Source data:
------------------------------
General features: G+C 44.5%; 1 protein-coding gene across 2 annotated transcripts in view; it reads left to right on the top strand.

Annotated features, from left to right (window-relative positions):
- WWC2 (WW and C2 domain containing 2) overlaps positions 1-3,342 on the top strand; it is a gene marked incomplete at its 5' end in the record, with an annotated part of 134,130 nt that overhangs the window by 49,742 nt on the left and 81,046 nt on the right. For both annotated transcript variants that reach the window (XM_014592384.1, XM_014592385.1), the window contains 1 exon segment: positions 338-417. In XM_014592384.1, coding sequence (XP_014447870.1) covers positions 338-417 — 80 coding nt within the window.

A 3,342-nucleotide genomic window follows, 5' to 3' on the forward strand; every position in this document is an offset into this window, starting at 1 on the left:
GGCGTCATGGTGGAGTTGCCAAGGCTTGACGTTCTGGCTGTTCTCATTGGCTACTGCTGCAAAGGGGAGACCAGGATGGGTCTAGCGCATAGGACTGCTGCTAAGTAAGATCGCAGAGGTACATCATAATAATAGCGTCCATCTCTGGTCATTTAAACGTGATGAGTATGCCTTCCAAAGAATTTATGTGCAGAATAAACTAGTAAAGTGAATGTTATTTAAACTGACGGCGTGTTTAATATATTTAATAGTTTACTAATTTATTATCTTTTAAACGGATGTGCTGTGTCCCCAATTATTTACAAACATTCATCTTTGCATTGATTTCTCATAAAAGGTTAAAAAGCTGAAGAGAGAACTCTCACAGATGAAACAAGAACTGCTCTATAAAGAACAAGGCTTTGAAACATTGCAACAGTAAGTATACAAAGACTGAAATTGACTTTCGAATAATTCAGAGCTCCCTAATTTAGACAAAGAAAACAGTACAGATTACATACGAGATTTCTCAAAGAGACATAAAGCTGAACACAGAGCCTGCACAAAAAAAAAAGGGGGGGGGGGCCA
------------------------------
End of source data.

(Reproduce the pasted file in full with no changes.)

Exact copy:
General features: G+C 44.5%; 1 protein-coding gene across 2 annotated transcripts in view; it reads left to right on the top strand.

Annotated features, from left to right (window-relative positions):
- WWC2 (WW and C2 domain containing 2) overlaps positions 1-3,342 on the top strand; it is a gene marked incomplete at its 5' end in the record, with an annotated part of 134,130 nt that overhangs the window by 49,742 nt on the left and 81,046 nt on the right. For both annotated transcript variants that reach the window (XM_014592384.1, XM_014592385.1), the window contains 1 exon segment: positions 338-417. In XM_014592384.1, coding sequence (XP_014447870.1) covers positions 338-417 — 80 coding nt within the window.

A 3,342-nucleotide genomic window follows, 5' to 3' on the forward strand; every position in this document is an offset into this window, starting at 1 on the left:
GGCGTCATGGTGGAGTTGCCAAGGCTTGACGTTCTGGCTGTTCTCATTGGCTACTGCTGCAAAGGGGAGACCAGGATGGGTCTAGCGCATAGGACTGCTGCTAAGTAAGATCGCAGAGGTACATCATAATAATAGCGTCCATCTCTGGTCATTTAAACGTGATGAGTATGCCTTCCAAAGAATTTATGTGCAGAATAAACTAGTAAAGTGAATGTTATTTAAACTGACGGCGTGTTTAATATATTTAATAGTTTACTAATTTATTATCTTTTAAACGGATGTGCTGTGTCCCCAATTATTTACAAACATTCATCTTTGCATTGATTTCTCATAAAAGGTTAAAAAGCTGAAGAGAGAACTCTCACAGATGAAACAAGAACTGCTCTATAAAGAACAAGGCTTTGAAACATTGCAACAGTAAGTATACAAAGACTGAAATTGACTTTCGAATAATTCAGAGCTCCCTAATTTAGACAAAGAAAACAGTACAGATTACATACGAGATTTCTCAAAGAGACATAAAGCTGAACACAGAGCCTGCACAAAAAAAAAAGGGGGGGGGGGCCA